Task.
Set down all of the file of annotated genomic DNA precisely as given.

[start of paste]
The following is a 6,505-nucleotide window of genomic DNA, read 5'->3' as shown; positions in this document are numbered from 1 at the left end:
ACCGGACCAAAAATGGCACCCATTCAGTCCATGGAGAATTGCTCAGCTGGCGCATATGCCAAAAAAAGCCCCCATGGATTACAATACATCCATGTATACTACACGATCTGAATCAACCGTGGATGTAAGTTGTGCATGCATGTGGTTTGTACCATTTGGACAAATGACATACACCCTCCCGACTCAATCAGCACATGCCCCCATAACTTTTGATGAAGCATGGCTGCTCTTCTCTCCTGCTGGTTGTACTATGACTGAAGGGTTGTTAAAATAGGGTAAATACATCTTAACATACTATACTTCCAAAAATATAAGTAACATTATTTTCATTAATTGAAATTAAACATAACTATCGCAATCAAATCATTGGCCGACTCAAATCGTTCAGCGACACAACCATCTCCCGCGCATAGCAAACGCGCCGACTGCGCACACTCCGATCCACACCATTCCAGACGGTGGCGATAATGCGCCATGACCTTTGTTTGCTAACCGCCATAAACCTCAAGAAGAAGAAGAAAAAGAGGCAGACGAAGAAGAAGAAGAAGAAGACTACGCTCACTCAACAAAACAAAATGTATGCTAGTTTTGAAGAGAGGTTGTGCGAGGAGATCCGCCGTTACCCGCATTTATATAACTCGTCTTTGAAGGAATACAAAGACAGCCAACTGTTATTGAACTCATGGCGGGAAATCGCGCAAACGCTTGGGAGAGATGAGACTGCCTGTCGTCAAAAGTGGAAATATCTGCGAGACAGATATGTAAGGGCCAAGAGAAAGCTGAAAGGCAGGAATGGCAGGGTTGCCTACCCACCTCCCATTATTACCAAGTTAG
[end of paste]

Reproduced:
The following is a 6,505-nucleotide window of genomic DNA, read 5'->3' as shown; positions in this document are numbered from 1 at the left end:
ACCGGACCAAAAATGGCACCCATTCAGTCCATGGAGAATTGCTCAGCTGGCGCATATGCCAAAAAAAGCCCCCATGGATTACAATACATCCATGTATACTACACGATCTGAATCAACCGTGGATGTAAGTTGTGCATGCATGTGGTTTGTACCATTTGGACAAATGACATACACCCTCCCGACTCAATCAGCACATGCCCCCATAACTTTTGATGAAGCATGGCTGCTCTTCTCTCCTGCTGGTTGTACTATGACTGAAGGGTTGTTAAAATAGGGTAAATACATCTTAACATACTATACTTCCAAAAATATAAGTAACATTATTTTCATTAATTGAAATTAAACATAACTATCGCAATCAAATCATTGGCCGACTCAAATCGTTCAGCGACACAACCATCTCCCGCGCATAGCAAACGCGCCGACTGCGCACACTCCGATCCACACCATTCCAGACGGTGGCGATAATGCGCCATGACCTTTGTTTGCTAACCGCCATAAACCTCAAGAAGAAGAAGAAAAAGAGGCAGACGAAGAAGAAGAAGAAGAAGACTACGCTCACTCAACAAAACAAAATGTATGCTAGTTTTGAAGAGAGGTTGTGCGAGGAGATCCGCCGTTACCCGCATTTATATAACTCGTCTTTGAAGGAATACAAAGACAGCCAACTGTTATTGAACTCATGGCGGGAAATCGCGCAAACGCTTGGGAGAGATGAGACTGCCTGTCGTCAAAAGTGGAAATATCTGCGAGACAGATATGTAAGGGCCAAGAGAAAGCTGAAAGGCAGGAATGGCAGGGTTGCCTACCCACCTCCCATTATTACCAAGTTAG